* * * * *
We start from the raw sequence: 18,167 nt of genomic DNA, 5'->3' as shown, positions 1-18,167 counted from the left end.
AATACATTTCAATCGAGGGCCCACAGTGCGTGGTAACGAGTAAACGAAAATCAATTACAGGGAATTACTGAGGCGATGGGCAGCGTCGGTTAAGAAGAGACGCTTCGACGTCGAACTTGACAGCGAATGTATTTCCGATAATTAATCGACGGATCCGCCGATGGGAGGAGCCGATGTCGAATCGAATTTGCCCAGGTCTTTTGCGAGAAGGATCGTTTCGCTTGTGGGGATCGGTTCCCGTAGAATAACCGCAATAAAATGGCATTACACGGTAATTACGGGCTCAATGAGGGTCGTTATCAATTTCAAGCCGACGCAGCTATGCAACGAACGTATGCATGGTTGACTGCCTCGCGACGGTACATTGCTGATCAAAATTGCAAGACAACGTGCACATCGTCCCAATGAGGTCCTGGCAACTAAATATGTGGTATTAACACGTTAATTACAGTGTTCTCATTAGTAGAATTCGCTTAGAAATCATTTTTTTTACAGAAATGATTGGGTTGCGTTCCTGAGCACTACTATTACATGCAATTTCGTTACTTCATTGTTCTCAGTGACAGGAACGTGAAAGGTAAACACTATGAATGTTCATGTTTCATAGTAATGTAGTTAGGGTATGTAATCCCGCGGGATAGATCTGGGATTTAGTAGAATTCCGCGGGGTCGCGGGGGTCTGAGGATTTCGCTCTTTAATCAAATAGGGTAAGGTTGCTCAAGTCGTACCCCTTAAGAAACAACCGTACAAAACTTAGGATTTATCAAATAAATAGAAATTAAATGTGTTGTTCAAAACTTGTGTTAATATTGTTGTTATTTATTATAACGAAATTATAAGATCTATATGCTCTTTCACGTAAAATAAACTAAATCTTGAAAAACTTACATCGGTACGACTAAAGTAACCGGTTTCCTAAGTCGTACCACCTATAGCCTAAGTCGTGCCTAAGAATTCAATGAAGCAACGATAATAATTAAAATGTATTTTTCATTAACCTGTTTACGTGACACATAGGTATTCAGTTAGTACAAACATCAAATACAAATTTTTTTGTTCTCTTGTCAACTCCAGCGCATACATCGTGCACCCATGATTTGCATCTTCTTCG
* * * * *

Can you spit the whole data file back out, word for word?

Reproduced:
We start from the raw sequence: 18,167 nt of genomic DNA, 5'->3' as shown, positions 1-18,167 counted from the left end.
AATACATTTCAATCGAGGGCCCACAGTGCGTGGTAACGAGTAAACGAAAATCAATTACAGGGAATTACTGAGGCGATGGGCAGCGTCGGTTAAGAAGAGACGCTTCGACGTCGAACTTGACAGCGAATGTATTTCCGATAATTAATCGACGGATCCGCCGATGGGAGGAGCCGATGTCGAATCGAATTTGCCCAGGTCTTTTGCGAGAAGGATCGTTTCGCTTGTGGGGATCGGTTCCCGTAGAATAACCGCAATAAAATGGCATTACACGGTAATTACGGGCTCAATGAGGGTCGTTATCAATTTCAAGCCGACGCAGCTATGCAACGAACGTATGCATGGTTGACTGCCTCGCGACGGTACATTGCTGATCAAAATTGCAAGACAACGTGCACATCGTCCCAATGAGGTCCTGGCAACTAAATATGTGGTATTAACACGTTAATTACAGTGTTCTCATTAGTAGAATTCGCTTAGAAATCATTTTTTTTACAGAAATGATTGGGTTGCGTTCCTGAGCACTACTATTACATGCAATTTCGTTACTTCATTGTTCTCAGTGACAGGAACGTGAAAGGTAAACACTATGAATGTTCATGTTTCATAGTAATGTAGTTAGGGTATGTAATCCCGCGGGATAGATCTGGGATTTAGTAGAATTCCGCGGGGTCGCGGGGGTCTGAGGATTTCGCTCTTTAATCAAATAGGGTAAGGTTGCTCAAGTCGTACCCCTTAAGAAACAACCGTACAAAACTTAGGATTTATCAAATAAATAGAAATTAAATGTGTTGTTCAAAACTTGTGTTAATATTGTTGTTATTTATTATAACGAAATTATAAGATCTATATGCTCTTTCACGTAAAATAAACTAAATCTTGAAAAACTTACATCGGTACGACTAAAGTAACCGGTTTCCTAAGTCGTACCACCTATAGCCTAAGTCGTGCCTAAGAATTCAATGAAGCAACGATAATAATTAAAATGTATTTTTCATTAACCTGTTTACGTGACACATAGGTATTCAGTTAGTACAAACATCAAATACAAATTTTTTTGTTCTCTTGTCAACTCCAGCGCATACATCGTGCACCCATGATTTGCATCTTCTTCG